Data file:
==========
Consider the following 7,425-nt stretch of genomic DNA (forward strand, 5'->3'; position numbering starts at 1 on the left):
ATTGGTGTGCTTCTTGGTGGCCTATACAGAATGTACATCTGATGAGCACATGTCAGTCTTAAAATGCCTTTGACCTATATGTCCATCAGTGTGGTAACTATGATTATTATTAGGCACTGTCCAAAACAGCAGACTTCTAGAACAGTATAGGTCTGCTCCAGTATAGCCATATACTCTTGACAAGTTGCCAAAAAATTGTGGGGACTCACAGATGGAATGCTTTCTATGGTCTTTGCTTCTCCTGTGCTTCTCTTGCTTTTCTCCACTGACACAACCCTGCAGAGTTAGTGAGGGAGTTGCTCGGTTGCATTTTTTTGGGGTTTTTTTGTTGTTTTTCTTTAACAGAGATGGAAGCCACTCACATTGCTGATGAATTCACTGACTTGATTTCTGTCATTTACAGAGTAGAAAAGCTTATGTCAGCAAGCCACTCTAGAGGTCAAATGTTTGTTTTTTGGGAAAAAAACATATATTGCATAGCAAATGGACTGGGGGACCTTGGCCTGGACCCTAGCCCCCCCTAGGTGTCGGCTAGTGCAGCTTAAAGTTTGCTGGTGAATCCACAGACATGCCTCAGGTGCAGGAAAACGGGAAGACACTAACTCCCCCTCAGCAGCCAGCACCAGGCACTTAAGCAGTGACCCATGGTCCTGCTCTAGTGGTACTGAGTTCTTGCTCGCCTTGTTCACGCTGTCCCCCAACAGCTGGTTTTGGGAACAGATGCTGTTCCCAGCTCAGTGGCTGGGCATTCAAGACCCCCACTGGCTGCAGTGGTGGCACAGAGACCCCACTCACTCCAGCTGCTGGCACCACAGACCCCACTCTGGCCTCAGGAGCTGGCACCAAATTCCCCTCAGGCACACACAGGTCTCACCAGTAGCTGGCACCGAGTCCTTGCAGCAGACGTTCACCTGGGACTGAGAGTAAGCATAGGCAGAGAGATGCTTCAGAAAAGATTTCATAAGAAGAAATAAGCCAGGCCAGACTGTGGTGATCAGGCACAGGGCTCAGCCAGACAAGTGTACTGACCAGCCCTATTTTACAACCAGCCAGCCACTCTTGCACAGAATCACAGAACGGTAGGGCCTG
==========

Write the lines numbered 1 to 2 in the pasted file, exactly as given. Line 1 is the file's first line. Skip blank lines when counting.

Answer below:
Consider the following 7,425-nt stretch of genomic DNA (forward strand, 5'->3'; position numbering starts at 1 on the left):
ATTGGTGTGCTTCTTGGTGGCCTATACAGAATGTACATCTGATGAGCACATGTCAGTCTTAAAATGCCTTTGACCTATATGTCCATCAGTGTGGTAACTATGATTATTATTAGGCACTGTCCAAAACAGCAGACTTCTAGAACAGTATAGGTCTGCTCCAGTATAGCCATATACTCTTGACAAGTTGCCAAAAAATTGTGGGGACTCACAGATGGAATGCTTTCTATGGTCTTTGCTTCTCCTGTGCTTCTCTTGCTTTTCTCCACTGACACAACCCTGCAGAGTTAGTGAGGGAGTTGCTCGGTTGCATTTTTTTGGGGTTTTTTTGTTGTTTTTCTTTAACAGAGATGGAAGCCACTCACATTGCTGATGAATTCACTGACTTGATTTCTGTCATTTACAGAGTAGAAAAGCTTATGTCAGCAAGCCACTCTAGAGGTCAAATGTTTGTTTTTTGGGAAAAAAACATATATTGCATAGCAAATGGACTGGGGGACCTTGGCCTGGACCCTAGCCCCCCCTAGGTGTCGGCTAGTGCAGCTTAAAGTTTGCTGGTGAATCCACAGACATGCCTCAGGTGCAGGAAAACGGGAAGACACTAACTCCCCCTCAGCAGCCAGCACCAGGCACTTAAGCAGTGACCCATGGTCCTGCTCTAGTGGTACTGAGTTCTTGCTCGCCTTGTTCACGCTGTCCCCCAACAGCTGGTTTTGGGAACAGATGCTGTTCCCAGCTCAGTGGCTGGGCATTCAAGACCCCCACTGGCTGCAGTGGTGGCACAGAGACCCCACTCACTCCAGCTGCTGGCACCACAGACCCCACTCTGGCCTCAGGAGCTGGCACCAAATTCCCCTCAGGCACACACAGGTCTCACCAGTAGCTGGCACCGAGTCCTTGCAGCAGACGTTCACCTGGGACTGAGAGTAAGCATAGGCAGAGAGATGCTTCAGAAAAGATTTCATAAGAAGAAATAAGCCAGGCCAGACTGTGGTGATCAGGCACAGGGCTCAGCCAGACAAGTGTACTGACCAGCCCTATTTTACAACCAGCCAGCCACTCTTGCACAGAATCACAGAACGGTAGGGCCTG